Allright, it looked to me like you were trying to remove the Soviet POV. If I misunderstood, my apologies. If you'd like, I can begin making this change now. Joe (Talk) 17:10, 19 October 2008 (UTC)

Surely politically neutral titles given in the section are closer to WP:NPOV than having it represented according to the Soviet POV. So either way, the Soviet POV should be counter weighted with the main stream POV in the western world or just make the article politically neutral by removing the Soviet POV statements.--Termer (talk) 17:17, 19 October 2008 (UTC)
PS.I would suspect avoiding political statements in the article all together is going to be easier since the current comment on the content: most sources consider Soviet advances through the Baltic and Balkans to be illegal "occupations" rather than liberation is in conflict with WP:UNDUE Articles that compare views should not give minority views as much or as detailed a description as more popular views--Termer (talk) 17:24, 19 October 2008 (UTC)

About Finland, again[edit]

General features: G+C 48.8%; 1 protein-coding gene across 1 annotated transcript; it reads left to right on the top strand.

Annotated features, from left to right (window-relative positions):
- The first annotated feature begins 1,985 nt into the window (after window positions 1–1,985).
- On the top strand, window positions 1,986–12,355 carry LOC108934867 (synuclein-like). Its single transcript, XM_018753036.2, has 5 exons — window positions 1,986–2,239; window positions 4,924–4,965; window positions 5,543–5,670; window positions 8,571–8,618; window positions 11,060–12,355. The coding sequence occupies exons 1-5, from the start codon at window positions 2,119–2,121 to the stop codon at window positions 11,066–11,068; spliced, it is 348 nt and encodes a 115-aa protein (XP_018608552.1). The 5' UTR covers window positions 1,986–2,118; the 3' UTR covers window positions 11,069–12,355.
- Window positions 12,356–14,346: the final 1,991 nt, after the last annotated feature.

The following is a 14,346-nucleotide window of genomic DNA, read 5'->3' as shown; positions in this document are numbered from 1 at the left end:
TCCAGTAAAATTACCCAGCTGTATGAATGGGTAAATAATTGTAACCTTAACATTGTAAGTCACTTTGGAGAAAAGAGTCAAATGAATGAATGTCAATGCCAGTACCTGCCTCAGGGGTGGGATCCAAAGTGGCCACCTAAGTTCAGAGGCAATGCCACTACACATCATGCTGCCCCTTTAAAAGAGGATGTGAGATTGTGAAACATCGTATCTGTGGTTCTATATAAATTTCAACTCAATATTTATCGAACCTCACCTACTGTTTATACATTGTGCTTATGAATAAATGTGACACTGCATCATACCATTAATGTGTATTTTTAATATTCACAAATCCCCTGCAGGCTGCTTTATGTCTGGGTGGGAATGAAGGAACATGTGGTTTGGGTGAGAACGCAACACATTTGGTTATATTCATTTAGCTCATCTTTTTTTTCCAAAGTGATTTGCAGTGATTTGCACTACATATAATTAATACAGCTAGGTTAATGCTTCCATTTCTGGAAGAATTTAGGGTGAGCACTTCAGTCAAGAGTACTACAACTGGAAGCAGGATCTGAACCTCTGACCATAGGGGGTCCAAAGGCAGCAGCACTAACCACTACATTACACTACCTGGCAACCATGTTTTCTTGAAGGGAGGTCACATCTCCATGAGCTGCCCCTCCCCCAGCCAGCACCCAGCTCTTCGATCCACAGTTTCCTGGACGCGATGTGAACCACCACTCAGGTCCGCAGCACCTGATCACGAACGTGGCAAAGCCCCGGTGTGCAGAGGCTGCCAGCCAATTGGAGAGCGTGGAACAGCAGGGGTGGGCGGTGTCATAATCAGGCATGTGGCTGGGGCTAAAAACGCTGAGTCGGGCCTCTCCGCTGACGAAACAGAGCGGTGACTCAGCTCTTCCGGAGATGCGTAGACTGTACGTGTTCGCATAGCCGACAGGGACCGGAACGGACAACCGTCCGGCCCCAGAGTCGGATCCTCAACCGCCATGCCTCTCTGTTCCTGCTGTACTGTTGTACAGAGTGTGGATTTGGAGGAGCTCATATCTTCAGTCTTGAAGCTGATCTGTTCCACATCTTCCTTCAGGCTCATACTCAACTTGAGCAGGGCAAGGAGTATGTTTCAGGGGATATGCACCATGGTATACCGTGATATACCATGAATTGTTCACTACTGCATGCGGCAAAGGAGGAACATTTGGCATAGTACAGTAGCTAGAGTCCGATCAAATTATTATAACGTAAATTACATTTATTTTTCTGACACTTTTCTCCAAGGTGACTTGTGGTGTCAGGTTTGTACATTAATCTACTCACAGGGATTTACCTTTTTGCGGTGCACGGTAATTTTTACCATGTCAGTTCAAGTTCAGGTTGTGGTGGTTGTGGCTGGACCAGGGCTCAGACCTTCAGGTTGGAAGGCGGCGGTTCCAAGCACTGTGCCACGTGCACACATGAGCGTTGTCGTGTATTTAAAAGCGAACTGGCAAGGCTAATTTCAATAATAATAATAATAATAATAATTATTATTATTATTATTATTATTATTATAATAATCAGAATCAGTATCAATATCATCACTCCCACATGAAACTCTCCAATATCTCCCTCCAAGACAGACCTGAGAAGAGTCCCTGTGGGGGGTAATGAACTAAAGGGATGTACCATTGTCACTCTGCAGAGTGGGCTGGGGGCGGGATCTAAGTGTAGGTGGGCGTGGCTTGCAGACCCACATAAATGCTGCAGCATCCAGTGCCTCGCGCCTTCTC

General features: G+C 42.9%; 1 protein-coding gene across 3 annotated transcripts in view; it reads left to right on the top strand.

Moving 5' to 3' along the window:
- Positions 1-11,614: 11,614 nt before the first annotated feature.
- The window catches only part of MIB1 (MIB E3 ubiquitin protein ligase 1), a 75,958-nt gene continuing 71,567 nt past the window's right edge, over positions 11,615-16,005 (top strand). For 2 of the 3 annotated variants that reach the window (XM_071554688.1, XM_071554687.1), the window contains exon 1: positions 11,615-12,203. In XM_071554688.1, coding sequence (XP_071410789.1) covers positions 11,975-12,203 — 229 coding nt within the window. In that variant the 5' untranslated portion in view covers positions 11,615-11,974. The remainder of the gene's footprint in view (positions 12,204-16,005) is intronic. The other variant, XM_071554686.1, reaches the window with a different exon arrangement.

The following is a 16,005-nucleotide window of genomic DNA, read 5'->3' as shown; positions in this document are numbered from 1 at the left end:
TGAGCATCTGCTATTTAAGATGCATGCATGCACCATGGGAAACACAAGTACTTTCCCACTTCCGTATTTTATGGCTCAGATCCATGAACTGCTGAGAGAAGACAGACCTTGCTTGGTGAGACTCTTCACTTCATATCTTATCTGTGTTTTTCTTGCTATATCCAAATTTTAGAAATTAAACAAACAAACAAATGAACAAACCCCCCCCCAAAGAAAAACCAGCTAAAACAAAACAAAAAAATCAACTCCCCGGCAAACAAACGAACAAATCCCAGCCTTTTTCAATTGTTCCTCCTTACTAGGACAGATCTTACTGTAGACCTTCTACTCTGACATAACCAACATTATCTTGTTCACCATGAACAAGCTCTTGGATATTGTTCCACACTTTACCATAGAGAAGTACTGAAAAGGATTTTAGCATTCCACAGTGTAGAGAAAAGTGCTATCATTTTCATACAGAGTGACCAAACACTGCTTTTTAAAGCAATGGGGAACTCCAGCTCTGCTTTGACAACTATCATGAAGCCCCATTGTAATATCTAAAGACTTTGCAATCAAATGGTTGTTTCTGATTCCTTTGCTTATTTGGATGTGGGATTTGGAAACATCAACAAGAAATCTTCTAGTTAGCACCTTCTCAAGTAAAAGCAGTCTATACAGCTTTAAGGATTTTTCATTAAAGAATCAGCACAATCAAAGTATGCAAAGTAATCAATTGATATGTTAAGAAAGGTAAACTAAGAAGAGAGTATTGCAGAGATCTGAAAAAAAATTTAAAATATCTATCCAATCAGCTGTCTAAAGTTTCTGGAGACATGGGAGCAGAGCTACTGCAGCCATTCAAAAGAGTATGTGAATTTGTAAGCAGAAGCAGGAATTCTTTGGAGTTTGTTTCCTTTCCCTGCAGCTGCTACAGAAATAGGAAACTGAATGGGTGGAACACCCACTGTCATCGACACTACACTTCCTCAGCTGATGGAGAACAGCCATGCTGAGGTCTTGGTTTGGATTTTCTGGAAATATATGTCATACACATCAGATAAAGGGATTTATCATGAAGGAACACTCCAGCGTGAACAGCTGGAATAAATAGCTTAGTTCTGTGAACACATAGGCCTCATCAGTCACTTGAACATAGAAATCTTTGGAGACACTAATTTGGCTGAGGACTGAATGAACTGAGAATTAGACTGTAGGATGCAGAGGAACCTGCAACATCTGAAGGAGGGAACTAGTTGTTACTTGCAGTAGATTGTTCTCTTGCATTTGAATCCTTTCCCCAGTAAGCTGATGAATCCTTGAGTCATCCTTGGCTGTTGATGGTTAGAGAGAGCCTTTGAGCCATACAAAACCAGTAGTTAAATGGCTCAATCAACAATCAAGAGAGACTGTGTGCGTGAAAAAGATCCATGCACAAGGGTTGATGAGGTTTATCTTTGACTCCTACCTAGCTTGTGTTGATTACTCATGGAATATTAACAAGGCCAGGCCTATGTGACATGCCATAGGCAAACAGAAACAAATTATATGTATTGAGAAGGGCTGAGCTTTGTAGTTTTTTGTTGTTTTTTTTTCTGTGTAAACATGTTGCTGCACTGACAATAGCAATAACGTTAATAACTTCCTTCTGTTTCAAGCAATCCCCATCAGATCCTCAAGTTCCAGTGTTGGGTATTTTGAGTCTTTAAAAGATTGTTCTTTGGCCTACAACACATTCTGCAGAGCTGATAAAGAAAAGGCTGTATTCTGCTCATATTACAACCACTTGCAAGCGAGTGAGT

Can you please tell me why you refuse to admit that the Finns were defeated in the Continuation War? In the Winter War, they lost. Sure, they inflicted heavy casualties on the Soviets and didn't loose as badly as they could have, but they eventually lost. The whole point of the Continuation War was to regain the lost territory. They did not regain the lost territory. Therefore, they did not succeed in their war aims, therefore they cannot be said to have won. While they did not surrender unconditionally, the Soviets accomplished their objectives (preserving the 1940 border). The reason that peace was made was because, in the Vyborg Offesive, while the Finns stopped the Red Army's advance, they suffered irreplaceable casualties which depleted their reserves. As for the Baltic Offensive being irrelevant to the peace, why would Stalin call it, in part, the "...forced exit of Finland from the war."? The Finns knew that, since their reserves had been depleted earlier, they would need German protection to stay in the fight. When that protection was removed, they saw a Soviet victory over them as inevitable, and signed the Moscow Armistice. – Joe Nutter 15:26, 30 December 2008 (UTC)